Permaculture Tip of the Day – Three Quick Methods for Planning Guilds

There is usually a large amount of study and research of the intrinsic characteristics of plants when planning guilds. This can make guild planning quite a daunting endevour. However, it is also a lot of fun, and a very worthwhile enjoyable experience when things start working well. Before I go into too much detail, I would like to give you complete permission to make as many mistakes as possible. Learning what “not to” plant together is just as, if not even more, important than what “to” plant together.

One of the major issues of planning a poly-culture/guild is the amount of time it takes to properly study plants. If not a horticulturist by trade, a plant enthusiast, or have an ample amount of time then it can be a very time consuming and discouraging task trying to put together an assembly of beneficial organisms. To give people who are intimidated with guild planning or those who want to start right away – I have compiled three methods for quickly developing assemblies that can be installed right away.
1. If it Eats Well Together, Chances are it Grows Well Together
The first and quickest way to guild plants together is put them together by taste. Not only does this provide plants that are already enjoyed from their flavor, but the culinary blend of plants creates the quickest of all guild planning. This also puts things that do not make sense taste wise, away from each other. Not saying it cannot be done, but strawberries and salmon are probably not a good mix. A good example of this type of quick planning and planting is a salsa garden with tomatoes, onions, garlic, bell pepper, cilantro, and chili peppers – all the while being under an avocado tree if possible.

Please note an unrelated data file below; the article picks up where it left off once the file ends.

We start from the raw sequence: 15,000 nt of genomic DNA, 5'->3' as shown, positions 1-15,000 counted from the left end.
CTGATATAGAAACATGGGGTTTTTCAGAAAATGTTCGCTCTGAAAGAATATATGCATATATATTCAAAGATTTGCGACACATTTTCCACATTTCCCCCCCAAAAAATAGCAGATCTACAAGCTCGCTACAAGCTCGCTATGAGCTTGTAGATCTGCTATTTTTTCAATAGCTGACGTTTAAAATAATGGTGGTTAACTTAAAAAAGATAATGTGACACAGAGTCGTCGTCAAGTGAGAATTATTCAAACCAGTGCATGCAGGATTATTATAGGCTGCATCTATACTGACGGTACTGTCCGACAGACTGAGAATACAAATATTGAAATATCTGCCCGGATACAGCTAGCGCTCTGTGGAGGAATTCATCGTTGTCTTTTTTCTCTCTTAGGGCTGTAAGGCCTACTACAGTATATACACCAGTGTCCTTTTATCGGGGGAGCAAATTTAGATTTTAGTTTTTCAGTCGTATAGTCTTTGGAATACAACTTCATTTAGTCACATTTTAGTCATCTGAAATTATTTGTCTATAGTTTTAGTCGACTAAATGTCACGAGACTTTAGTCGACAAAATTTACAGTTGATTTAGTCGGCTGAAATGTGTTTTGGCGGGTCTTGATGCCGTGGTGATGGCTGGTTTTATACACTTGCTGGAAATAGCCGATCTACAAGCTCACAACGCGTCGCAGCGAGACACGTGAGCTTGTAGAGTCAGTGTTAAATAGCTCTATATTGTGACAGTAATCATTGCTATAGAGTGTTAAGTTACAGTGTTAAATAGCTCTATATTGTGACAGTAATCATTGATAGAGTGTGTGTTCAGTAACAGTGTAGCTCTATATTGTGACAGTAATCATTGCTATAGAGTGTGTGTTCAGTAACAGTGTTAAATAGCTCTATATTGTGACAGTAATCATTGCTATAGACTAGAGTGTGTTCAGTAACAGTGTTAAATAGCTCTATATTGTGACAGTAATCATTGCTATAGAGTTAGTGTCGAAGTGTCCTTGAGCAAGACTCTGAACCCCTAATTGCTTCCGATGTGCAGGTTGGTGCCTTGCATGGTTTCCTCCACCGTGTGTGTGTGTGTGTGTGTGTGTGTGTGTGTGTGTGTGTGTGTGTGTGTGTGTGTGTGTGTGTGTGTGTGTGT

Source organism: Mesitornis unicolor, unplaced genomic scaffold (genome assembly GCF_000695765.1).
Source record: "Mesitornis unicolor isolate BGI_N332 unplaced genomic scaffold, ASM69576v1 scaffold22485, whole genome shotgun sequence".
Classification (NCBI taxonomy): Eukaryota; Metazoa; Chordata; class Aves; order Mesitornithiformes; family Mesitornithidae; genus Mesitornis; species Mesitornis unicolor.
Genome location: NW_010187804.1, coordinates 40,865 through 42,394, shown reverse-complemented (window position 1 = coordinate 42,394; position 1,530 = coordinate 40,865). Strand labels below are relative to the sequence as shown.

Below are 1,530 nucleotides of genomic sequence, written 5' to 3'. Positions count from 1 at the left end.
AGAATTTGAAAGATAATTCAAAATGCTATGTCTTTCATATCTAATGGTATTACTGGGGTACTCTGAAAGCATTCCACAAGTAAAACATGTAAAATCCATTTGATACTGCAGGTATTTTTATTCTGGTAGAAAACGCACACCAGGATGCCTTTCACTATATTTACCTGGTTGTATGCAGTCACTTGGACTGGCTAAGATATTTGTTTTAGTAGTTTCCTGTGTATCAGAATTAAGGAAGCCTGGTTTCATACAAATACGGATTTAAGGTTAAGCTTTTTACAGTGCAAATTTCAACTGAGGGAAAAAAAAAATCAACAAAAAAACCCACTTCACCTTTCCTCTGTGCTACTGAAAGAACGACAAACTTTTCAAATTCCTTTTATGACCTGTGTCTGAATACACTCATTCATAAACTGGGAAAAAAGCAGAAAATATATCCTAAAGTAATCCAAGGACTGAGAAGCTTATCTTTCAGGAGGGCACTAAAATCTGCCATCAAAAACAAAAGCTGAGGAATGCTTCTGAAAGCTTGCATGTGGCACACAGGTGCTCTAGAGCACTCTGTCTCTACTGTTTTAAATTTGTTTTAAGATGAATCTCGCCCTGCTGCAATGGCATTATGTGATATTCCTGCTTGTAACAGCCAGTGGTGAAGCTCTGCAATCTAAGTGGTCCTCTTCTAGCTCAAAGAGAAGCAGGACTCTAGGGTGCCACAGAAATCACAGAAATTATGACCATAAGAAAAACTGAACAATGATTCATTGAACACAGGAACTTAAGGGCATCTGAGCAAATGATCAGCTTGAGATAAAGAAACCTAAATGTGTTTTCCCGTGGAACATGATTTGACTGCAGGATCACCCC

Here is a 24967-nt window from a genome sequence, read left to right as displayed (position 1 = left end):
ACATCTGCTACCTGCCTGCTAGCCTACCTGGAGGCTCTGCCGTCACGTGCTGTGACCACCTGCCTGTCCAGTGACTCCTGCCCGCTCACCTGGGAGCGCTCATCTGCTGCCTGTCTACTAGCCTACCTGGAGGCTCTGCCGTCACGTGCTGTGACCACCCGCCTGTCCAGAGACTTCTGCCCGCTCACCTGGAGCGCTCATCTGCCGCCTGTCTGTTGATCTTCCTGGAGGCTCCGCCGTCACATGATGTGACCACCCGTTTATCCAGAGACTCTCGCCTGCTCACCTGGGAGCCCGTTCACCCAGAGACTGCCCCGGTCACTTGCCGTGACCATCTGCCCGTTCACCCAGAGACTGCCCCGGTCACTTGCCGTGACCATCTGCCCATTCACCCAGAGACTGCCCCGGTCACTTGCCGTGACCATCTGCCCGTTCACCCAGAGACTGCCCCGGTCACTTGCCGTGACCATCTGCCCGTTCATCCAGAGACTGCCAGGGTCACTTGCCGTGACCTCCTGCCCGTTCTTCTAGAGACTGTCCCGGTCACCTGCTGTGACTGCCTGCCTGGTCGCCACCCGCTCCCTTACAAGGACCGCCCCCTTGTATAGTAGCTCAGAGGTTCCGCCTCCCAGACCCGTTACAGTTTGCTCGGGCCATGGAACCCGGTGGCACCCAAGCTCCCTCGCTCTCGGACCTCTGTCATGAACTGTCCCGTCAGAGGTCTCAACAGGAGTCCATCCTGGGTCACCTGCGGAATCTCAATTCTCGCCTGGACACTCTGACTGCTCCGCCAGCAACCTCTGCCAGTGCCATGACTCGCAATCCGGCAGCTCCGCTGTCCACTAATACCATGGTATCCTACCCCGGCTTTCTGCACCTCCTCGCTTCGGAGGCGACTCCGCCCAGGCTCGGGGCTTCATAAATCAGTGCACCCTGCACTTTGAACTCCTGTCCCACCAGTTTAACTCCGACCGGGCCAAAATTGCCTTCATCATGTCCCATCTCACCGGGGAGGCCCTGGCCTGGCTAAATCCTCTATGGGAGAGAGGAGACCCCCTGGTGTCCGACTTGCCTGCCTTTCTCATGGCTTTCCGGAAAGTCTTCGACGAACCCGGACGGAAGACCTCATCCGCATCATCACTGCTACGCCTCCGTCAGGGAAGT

2. Origin of Species
The second quickest, and very wise, way to make a guild is to do a quick search of the origin of the species. Carrots come from Afghanistan, Potatoes are from The Andes and tomatoes too. Even if the companion species is not what we would typically think of as a beneficial association or does not produce food – plants that come from the same place on the planet have genetic encoding that has already worked together for 1000’s of years. This is a quick and still a very thought out method of planning and planting guilds.
3. Hammock Planning
If the above two methods have been installed in your garden then it is safe to say that quick planning and planting of guild/s have been installed. And, even more importantly, plants and biology are in the ground. At this point, we can then feel confident that at the very least trial and errors are occurring and assemblies are currently growing and working well together. At this point we now have the time to sit back in the hammock and do a bit more in-depth research and analysis of species to make high quality decisions to which species to introduce and keep around.
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